What is of note is that both articles address non-scientific audiences and both explain the role of agricultural research, underlining the need for more of it. As “food security” hits the mainstream, it seems important that consumers understand the issues and the critical role that research plays. This may be a good time for the ag research community to get involved in further increasing public awareness. It’s not just about money; an informed press and public can create an environment in which challenges to progress can be more easily navigated. It’s called public relations.
Post written by Peter Bloch
I spotted an item today in which a blogger was pondering how one should cite an e-book, in particular the kind you download to read from a device such as the Kindle (note to fellow book lovers: don’t knock it until you’ve tried it, I was actually pleasantly surprised!) The post was called “The Future of Footnotes” and it talked about the difficulties of using these non-traditional sources when one needs to cite for academic purposes.
He (Jonathan Rees) said:
“…I think I expected e-books to look something like the screen on Google Books: All the pages are intact, but they’re electronic [however] … at least when using the Kindle for iPad app, there are no page numbers at all. There are these long 4+ digit location numbers, but they don’t precisely match the words on the page and I don’t see any way to use them to locate particular snippets of text. I suspect this is because page numbers would differ depending upon what device you read the e-book on or even at what magnification you set your own device. While this is perfectly fine for reading a novel that you’ll never open again, for historians this ought to pose a problem. How can we tell people where we found what we found?”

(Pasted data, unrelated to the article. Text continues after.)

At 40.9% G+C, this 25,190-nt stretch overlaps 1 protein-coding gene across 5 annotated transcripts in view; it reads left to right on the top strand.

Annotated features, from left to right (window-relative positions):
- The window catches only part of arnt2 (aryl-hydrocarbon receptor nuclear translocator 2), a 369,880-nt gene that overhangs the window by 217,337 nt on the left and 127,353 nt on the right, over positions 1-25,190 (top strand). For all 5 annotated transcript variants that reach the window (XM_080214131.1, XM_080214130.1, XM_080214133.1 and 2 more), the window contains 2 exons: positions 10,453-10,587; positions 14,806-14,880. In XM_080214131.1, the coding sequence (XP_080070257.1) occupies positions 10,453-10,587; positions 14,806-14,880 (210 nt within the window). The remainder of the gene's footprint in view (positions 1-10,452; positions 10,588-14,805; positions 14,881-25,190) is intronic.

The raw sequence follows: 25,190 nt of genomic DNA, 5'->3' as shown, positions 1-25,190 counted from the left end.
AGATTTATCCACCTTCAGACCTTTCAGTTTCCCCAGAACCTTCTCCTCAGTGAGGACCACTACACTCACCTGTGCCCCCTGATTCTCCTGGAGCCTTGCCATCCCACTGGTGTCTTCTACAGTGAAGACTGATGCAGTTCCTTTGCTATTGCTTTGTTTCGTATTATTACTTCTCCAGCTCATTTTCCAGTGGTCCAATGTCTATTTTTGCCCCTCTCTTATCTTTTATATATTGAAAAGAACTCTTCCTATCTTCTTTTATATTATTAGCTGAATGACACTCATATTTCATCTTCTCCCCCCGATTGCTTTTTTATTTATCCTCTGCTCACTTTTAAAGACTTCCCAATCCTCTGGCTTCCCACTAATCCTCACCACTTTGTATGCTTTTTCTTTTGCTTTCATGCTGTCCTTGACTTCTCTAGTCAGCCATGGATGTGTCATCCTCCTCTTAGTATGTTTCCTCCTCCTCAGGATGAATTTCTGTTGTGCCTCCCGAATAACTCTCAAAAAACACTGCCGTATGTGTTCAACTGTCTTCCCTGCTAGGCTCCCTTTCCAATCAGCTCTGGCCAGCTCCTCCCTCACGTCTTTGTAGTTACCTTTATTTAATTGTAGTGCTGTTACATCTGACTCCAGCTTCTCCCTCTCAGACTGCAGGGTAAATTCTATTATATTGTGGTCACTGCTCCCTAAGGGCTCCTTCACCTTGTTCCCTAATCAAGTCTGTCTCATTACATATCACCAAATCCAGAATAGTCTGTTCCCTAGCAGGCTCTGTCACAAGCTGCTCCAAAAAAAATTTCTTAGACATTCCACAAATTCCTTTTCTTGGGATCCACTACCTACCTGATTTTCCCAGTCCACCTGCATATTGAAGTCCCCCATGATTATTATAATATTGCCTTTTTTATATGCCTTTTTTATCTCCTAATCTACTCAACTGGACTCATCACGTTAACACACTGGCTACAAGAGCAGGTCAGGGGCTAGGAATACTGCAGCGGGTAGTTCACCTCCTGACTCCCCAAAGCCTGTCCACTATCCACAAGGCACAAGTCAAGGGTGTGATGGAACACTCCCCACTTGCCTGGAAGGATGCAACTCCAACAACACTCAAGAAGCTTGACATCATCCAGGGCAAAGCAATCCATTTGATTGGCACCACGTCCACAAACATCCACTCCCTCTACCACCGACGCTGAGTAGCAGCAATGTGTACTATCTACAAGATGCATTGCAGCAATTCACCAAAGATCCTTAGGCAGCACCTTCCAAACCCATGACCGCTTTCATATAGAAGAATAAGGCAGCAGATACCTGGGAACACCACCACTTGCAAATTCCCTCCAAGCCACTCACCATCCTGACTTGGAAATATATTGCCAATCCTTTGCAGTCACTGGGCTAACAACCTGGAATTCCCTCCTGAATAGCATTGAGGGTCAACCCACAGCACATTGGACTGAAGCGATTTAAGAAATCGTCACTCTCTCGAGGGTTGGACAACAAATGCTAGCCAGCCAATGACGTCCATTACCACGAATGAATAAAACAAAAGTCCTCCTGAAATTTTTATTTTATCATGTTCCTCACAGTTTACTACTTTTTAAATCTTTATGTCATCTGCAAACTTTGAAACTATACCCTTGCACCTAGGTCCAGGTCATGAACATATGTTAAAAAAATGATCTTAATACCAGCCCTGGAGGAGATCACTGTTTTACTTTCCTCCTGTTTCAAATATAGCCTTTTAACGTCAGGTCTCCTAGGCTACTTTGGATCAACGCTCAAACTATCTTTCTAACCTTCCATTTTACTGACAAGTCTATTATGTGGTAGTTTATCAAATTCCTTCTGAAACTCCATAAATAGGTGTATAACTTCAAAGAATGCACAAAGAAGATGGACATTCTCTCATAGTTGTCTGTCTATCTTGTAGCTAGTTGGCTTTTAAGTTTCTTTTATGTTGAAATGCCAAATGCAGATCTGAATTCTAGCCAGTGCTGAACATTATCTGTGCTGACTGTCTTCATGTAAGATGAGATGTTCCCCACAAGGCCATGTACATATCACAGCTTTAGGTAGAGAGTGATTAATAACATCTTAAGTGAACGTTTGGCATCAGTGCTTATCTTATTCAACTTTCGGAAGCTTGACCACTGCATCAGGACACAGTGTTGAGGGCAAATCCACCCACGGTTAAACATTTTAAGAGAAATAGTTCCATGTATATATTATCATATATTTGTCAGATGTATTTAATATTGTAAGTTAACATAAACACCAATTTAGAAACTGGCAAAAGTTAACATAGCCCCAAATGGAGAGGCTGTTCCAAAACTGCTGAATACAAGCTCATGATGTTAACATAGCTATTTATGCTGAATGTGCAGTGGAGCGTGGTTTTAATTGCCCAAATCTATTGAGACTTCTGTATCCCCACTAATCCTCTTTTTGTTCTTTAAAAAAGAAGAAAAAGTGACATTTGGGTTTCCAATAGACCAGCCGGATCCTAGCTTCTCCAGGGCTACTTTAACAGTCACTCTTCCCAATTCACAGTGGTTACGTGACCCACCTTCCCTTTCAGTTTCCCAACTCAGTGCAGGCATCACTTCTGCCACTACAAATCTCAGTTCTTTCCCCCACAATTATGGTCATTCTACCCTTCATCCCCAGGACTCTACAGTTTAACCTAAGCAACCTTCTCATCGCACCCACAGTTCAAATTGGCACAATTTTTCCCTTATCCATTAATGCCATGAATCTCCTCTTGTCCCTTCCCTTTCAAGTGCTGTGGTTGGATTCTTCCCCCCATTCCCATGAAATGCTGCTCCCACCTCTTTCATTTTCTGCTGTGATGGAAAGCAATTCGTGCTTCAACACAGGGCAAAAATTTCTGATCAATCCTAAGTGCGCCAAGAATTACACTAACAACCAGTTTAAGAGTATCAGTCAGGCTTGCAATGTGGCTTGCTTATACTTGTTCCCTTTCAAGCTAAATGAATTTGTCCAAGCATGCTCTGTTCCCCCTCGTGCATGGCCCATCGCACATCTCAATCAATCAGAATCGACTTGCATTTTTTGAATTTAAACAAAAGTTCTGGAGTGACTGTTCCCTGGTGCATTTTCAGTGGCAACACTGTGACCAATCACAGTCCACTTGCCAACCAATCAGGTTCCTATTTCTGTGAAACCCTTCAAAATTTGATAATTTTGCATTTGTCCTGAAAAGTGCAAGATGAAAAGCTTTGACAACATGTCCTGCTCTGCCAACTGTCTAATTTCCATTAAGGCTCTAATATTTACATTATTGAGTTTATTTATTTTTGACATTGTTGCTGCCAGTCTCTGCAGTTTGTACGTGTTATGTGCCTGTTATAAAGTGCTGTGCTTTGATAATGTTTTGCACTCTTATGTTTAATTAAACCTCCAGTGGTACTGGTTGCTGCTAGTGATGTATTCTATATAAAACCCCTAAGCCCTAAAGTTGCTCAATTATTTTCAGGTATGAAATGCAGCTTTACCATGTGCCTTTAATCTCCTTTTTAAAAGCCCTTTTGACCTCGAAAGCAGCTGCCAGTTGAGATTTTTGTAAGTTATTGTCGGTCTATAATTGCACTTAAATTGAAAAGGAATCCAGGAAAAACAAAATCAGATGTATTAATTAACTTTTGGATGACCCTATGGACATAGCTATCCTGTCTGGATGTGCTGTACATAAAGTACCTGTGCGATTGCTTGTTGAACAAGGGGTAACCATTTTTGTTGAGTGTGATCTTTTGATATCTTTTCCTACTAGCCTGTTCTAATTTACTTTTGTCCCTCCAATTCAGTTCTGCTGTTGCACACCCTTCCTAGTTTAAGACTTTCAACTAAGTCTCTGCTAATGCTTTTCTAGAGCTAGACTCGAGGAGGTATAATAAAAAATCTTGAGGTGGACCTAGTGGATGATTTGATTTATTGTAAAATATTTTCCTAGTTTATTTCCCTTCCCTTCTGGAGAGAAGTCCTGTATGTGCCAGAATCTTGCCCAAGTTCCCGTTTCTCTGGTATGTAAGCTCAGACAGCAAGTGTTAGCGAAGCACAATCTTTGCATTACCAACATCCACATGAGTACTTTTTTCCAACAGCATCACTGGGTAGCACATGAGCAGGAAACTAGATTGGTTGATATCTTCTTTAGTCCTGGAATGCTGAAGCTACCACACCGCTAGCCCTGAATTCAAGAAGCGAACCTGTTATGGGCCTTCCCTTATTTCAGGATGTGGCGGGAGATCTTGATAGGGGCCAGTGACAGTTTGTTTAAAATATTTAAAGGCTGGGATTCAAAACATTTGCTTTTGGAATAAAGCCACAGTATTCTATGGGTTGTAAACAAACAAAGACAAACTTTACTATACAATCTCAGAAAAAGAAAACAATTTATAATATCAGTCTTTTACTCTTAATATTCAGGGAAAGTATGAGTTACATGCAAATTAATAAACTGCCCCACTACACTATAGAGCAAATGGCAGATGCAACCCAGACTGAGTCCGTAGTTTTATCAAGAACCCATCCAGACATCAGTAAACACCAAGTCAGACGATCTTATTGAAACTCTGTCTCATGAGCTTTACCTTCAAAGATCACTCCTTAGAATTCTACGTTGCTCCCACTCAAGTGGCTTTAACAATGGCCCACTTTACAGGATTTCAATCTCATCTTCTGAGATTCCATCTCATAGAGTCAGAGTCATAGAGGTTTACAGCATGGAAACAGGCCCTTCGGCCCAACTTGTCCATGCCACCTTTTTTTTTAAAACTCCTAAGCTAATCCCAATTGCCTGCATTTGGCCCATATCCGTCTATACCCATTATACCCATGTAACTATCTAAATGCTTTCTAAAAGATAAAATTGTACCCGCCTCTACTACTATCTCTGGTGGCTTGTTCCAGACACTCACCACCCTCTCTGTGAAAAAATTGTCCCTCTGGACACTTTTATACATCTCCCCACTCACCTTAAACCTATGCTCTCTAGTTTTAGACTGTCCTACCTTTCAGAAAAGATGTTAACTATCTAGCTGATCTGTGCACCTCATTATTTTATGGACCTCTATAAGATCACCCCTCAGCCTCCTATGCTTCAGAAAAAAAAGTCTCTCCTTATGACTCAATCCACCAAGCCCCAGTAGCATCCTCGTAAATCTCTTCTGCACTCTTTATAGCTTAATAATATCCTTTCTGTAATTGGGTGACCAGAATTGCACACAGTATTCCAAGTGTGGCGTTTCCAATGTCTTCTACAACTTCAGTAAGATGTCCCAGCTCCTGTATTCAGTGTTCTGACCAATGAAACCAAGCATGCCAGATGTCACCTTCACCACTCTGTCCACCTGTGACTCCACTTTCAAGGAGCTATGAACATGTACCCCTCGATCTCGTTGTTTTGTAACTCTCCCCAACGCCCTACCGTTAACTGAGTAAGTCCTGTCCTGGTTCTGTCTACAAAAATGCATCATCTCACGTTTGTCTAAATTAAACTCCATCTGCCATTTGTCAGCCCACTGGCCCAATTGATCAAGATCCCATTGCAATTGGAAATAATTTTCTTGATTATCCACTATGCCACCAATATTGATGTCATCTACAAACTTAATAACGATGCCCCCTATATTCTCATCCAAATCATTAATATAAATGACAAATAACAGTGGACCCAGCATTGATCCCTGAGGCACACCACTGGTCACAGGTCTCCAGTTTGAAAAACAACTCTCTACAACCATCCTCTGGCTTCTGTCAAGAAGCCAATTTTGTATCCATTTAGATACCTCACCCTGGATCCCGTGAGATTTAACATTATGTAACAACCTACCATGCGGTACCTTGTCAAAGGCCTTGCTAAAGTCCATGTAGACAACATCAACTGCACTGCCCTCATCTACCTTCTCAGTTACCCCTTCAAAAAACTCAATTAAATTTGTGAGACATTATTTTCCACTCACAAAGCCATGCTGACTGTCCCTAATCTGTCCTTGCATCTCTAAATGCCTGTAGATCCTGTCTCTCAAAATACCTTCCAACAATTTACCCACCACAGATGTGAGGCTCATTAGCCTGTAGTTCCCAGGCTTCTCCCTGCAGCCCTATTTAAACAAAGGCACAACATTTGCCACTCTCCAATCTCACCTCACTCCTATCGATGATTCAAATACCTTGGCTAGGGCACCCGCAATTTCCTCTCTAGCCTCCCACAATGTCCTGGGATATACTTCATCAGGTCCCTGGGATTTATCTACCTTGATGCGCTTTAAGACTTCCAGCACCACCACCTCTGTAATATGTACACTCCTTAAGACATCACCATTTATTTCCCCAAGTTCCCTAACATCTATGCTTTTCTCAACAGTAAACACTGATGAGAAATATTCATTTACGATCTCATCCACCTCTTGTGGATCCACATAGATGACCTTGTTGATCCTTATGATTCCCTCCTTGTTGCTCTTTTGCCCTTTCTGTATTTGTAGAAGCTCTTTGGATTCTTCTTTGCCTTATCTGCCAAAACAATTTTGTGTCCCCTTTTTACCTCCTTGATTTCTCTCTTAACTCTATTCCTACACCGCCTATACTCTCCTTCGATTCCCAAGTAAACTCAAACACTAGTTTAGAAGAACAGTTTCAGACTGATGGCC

There is some help online, and not surprisingly Mr Rees wasn’t alone in his frustration. The question of page numbers was dealt with on Teleread.com “How do you cite an e-book’s ‘page number’?”
From the teleread.com article :
“In the follow-up discussion of the article, some readers point out that the Chicago Manual of Style offers a guide to citing e-books:
“If a book is available in more than one format, cite the version you consulted. For books consulted online, list a URL; include an access date only if one is required by your publisher or discipline. If no fixed page numbers are available, you can include a section title or a chapter or other number.”
And it includes an example of a “Kindle edition”. A “location” number would seem to be a perfect example of an “other” number. In fact, it might even be more useful than a page number, because the “location” would be about the same no matter which device you read a Kindle e-book on, whereas a page number only applies to one specific version of the printed book.”